Rokeach illustrated some Type B+ beliefs which most of us here probably have: Regardless of what others may think of us, we continue to believe ourselves to be intelligent and rational men, able and competent, basically kind and charitable. Type B+ beliefs represent our positive self-images which guide our aspirations and ambitions to become even better, greater, wiser, and nobler than we already are.
But many of us also have Type B- beliefs - negative self- conceptions - which we cling to primitively, regardless of whether others may agree with us. We are often beset by phobias, compulsions, obsessions, neurotic self-doubts and anxieties about self-worth, self-identity, and self-competence. These are the kind of primitive beliefs that we only wish we were rid of, and it is these Type B- beliefs which the specialized psychotherapist is often asked to change. Other specialized persuaders are generally not trained or interested in changing Type B- beliefs, but they may be interested in exploiting them without trying to change them.
Type C Beliefs
A third kind of belief, Type C, Rokeach called authority beliefs - beliefs we all have about which authorities to trust and which not to trust. Many facts of physical and social reality have alternative interpretations, are socially controversial, or are not capable of being personally verified or experienced. For these reasons, all men need to identify with authorities who will help them to decide what to believe and what not to believe. Is communism good or bad? Is there a God or isn't there? How do we know the Chinese Nationalist Revolution actually took place? What about evolution? No man is personally able to ascertain the truth of all such things for himself. So, he believes in this or that authority - parents, teachers, religious leaders, scientists - and he is often willing to take some authority's word for many things. Thus, we all develop beliefs about which authorities are positive and which are negative, differing from one person to the next, and we look to such authorities for information about what is (and is not) true and beautiful, and good for us.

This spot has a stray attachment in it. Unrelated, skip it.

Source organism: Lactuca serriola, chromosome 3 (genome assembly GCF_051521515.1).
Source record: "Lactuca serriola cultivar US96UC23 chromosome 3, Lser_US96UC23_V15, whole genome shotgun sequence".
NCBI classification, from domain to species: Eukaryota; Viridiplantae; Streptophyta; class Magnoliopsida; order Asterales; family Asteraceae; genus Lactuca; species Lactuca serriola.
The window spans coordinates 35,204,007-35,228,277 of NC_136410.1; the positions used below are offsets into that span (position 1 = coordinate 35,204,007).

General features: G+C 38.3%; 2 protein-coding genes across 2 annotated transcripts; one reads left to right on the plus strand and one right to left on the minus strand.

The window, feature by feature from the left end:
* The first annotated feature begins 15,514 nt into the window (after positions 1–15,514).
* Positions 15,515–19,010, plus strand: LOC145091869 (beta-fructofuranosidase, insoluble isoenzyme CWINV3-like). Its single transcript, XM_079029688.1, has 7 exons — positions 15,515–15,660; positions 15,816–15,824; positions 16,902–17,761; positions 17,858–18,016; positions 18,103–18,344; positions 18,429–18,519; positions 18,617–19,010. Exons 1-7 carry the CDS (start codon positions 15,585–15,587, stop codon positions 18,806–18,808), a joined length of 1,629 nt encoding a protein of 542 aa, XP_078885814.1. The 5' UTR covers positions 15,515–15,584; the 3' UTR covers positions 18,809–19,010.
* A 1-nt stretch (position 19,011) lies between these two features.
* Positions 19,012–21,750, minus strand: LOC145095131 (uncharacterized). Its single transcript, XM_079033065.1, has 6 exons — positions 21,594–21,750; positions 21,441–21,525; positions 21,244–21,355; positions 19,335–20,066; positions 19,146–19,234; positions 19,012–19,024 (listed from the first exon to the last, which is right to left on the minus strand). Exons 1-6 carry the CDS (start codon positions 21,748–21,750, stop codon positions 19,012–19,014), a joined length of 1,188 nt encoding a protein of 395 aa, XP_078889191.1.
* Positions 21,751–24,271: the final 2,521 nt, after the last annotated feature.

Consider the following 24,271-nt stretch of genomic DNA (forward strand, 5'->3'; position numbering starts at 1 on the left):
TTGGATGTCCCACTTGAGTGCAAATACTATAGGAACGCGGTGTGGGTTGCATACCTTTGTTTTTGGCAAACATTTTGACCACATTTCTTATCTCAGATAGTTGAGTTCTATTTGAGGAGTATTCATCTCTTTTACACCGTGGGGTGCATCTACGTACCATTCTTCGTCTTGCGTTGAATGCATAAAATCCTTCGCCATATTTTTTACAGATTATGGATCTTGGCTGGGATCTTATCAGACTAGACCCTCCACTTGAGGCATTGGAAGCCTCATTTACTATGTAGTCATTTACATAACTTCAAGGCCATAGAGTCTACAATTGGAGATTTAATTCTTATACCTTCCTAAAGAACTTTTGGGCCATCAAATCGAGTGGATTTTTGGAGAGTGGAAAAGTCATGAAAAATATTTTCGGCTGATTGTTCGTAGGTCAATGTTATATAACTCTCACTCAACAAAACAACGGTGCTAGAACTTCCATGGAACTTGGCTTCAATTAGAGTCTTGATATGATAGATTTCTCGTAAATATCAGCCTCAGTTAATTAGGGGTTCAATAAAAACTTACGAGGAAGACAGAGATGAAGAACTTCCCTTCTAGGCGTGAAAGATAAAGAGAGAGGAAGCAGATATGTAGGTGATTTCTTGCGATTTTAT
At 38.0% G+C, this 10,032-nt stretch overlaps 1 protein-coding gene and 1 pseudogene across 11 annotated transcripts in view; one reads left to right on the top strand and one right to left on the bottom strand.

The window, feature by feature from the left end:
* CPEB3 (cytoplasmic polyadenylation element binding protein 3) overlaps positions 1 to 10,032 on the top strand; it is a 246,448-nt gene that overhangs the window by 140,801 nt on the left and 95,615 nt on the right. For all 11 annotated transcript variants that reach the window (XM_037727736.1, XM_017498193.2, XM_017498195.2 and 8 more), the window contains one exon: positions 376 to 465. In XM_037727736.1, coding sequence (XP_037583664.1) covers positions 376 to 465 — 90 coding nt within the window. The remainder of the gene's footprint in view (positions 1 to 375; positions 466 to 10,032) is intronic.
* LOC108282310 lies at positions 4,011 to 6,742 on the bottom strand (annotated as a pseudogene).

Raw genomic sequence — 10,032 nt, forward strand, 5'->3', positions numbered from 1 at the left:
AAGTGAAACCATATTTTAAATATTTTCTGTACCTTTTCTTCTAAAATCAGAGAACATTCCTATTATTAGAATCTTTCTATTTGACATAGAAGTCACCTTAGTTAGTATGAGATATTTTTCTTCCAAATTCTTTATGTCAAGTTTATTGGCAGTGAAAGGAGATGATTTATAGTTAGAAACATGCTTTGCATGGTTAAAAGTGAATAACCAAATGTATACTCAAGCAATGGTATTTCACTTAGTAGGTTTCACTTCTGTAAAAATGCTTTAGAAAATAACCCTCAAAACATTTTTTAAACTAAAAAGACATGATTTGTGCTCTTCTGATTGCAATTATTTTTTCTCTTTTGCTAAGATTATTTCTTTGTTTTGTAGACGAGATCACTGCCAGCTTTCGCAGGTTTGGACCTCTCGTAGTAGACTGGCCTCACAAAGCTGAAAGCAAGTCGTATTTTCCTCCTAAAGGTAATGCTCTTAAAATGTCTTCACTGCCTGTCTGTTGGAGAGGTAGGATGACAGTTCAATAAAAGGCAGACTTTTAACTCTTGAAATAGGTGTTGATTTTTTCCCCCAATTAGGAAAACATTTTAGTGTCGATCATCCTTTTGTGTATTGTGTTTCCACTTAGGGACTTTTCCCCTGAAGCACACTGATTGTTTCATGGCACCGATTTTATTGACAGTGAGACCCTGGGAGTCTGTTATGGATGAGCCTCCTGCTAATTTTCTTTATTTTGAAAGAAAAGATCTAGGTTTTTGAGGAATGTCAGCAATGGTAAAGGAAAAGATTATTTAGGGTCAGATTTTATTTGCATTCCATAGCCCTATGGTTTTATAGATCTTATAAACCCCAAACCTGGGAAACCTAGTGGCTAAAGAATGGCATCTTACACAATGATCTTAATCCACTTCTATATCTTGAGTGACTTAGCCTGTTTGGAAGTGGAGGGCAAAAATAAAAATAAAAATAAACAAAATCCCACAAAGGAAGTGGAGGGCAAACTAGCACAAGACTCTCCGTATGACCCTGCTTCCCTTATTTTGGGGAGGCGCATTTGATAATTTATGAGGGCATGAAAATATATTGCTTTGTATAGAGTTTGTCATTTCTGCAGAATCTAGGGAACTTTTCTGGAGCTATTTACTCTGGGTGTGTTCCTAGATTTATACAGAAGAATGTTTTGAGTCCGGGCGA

Type D Beliefs
A fourth kind of belief, Type D, called peripheral beliefs - beliefs which are derived from the authorities we identify with. For example, a devout Buddhist has certain beliefs about birth control and divorce because he has accepted them from the authority he believes in. You believe Jupiter has twelve moons, not because you have personally seen them, but because you trust certain kinds of authorities who have seen them. You are quite prepared to revise my beliefs about Jupiter's moons providing the authorities you trust revise their beliefs. Many people adhere to a particular religious or political belief system because they identify with a particular authority. Such peripheral beliefs can be changed, providing the suggestion or change emanates from one's authority, or, providing there is a change in one's authority.